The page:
It is unclear how many bases remain open in Afghanistan, in part because the total number of military sites has not been made public. 

But a senior adjunct fellow with the Center for a New American Security, who served in Afghanistan, Jason Dempsey, told the Washington Post that Trump’s decision to continue withdrawing troops from Afghanistan is “clearly such an ego and timeline-driven mood.”

Dempsey, who has frequently criticized the US military’s efforts in Afghanistan, said he believes the Afghan government is being “hung out to dry” by the US administration with the manner in which it is withdrawing.

“I don’t think we have a path to solid victory,” he said. “But I’d like to think that we had an obligation as we withdrew to our Afghan partners to at least leave them in the best position possible.”

 

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Seven wounded in two separate IED explosions in Kabul city

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(Last Updated On: November 28, 2020)

Kabul police confirm that seven people have been wounded in two separate early morning explosions in the Afghan capital on Saturday morning.

Three people were wounded in a magnetic IED explosion in Omid Sabz Township, PD6, police said. The device had been attached to a vehicle before being detonated.

Four others were wounded in a separate IED explosion, targeting a Landcruiser, in PD11 of Kabul.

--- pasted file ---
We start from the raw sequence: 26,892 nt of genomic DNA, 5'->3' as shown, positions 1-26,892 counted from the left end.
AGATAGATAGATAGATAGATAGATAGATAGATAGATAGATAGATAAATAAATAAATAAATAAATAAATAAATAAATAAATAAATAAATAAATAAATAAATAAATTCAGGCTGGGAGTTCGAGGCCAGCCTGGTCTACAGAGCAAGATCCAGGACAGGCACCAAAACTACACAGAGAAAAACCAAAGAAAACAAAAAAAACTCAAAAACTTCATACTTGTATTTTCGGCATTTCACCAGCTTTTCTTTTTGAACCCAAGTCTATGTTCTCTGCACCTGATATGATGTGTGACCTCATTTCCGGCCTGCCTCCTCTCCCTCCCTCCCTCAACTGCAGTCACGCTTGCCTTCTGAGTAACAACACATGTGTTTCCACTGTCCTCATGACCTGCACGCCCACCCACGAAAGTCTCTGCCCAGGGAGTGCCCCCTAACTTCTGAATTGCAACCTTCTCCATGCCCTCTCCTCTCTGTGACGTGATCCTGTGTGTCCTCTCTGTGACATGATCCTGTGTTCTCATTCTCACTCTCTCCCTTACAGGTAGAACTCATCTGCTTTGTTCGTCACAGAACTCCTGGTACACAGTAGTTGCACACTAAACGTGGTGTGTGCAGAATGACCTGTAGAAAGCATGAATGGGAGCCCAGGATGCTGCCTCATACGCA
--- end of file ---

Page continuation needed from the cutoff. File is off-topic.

No group has claimed responsibility for the explosions so far.
This comes amid a dramatic increase in IED explosions in Kabul – specifically magnetic IED that are attached to vehicles.

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Tehran blames Israel for the killing of Iranian scientist

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(Last Updated On: November 27, 2020)

Iran’s Foreign Minister Javad Zarif, in a tweet blamed Israel for the killing of a senior Iranian nuclear scientist.

Mohsen Fakhrizadeh was killed in an ambush near Tehran on Friday, Reuters reported.

“This cowardice – with serious indications of Israeli role – shows desperate warmongering of perpetrators,” Mohammad Javad Zarif tweeted. “Iran calls on int’l community – and especially EU – to end their shameful double standards and condemn this act of state terror.”

The military adviser to Iranian Supreme Leader Ayatollah Ali Khamenei vowed to strike back against the Fakhrizadeh’s killers, who died of gunshot wounds in hospital after armed assassins opened fire on his car, state media reported.

Israel did not comment on reports of the attack.

According to a Reuters report Fakhrizadeh has long been described by Western countries as a leader of a covert atomic bomb programme halted in 2003, which Israel and the United States accuse Tehran of trying to restore in secret. Iran has long denied seeking to weaponise nuclear energy.